Fife Council is refurbishing the City Chambers in Dunfermline in order to improve services and reduce costs.
Alistair Hutton, Architectural Technician at Fife Council, explained the development to Premier Construction:
“The project has come about because the council is going through an office rationalisation programme to try and reduce the number of properties it maintains. The City Chambers has been selected as one of the properties to be retained due to its historic nature.
“We are trying to refurbish the space to make it more useable and fill it with as many people as we can while retaining the historic aspects of the building.”
The £1.2 million project began in April 2012 and it is due to be complete in November 2012, after which a second phase will start to refurbish the roof and undertake various stone repairs.
The main contractor was the building services division of Fife Council.
“One of the main functions was to introduce a local office service, who act as the public facing element of the council. From the public point of view, all the main council services, for the Dunfermline area, will be centralised in this location within the high street in Dunfermline, so it should be much easier for people to access the council.
“We’ve opened up quite a large area for various council departments to move into and attached around ten interview rooms which will be used by a local office and social workers to conduct their interviews/consultations. We’re also going to reintroduce the local councillor accommodation in the form of offices and back offices.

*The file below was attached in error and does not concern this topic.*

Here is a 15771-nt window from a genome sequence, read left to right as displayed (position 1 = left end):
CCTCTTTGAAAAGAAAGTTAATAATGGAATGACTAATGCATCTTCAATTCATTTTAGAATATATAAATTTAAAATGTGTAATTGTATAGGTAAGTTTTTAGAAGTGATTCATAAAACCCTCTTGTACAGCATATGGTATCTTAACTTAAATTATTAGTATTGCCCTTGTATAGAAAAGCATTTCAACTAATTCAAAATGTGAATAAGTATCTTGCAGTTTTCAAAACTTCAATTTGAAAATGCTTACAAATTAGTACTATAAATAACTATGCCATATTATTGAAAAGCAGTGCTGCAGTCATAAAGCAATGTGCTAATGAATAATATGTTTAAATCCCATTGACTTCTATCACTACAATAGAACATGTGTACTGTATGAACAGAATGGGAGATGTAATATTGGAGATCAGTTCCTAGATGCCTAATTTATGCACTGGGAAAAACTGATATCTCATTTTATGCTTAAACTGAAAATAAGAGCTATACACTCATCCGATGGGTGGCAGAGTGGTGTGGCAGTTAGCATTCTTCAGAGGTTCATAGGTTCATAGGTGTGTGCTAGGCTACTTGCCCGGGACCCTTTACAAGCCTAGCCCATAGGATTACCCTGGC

“The final thing we’ve done was to bring in a comfort break scheme. This is a council initiative to provide publically accessible toilets in high demand areas such as high streets, and provides more disabled facilities.”
The build is now in the final construction stages including floor coverings, wall finishes and few minor alterations. Previously the building had been used as an office and provided accommodation for both councillors and some council services – but it was vastly under-utilised.
“In terms of the building fabric we have essentially started again as far as the services go. We have done a full re-wire and re-plumb of the building. The systems were archaic and needed to be refurbished.
“It also serves quite a significant civic purpose. All the committee meetings are held in the City Chambers as well as wedding ceremonies and other events.
“What we’ve done is retain the main historic features, identified in the planning process. The only part of the building we’ve really had a major impact on is the main reception which has been redesigned to suit the new layouts inside. We’ve tried to incorporate some of the historic panelling features and remain true to what was there before.
“We have a corporate standard that we like to achieve for the local offices and we’ve tried to incorporate that into this building in a subtle way. It doesn’t look like a modern office block when you go in – it still looks like a historic building and it’s very apparent that it is a historic building, which is what we wanted.
“The project has been about trying to utilise the building as much as we can and give it value in the community again, rather than it being an empty building sitting on a high street. We are bringing a historical building back as a focal point for the community.”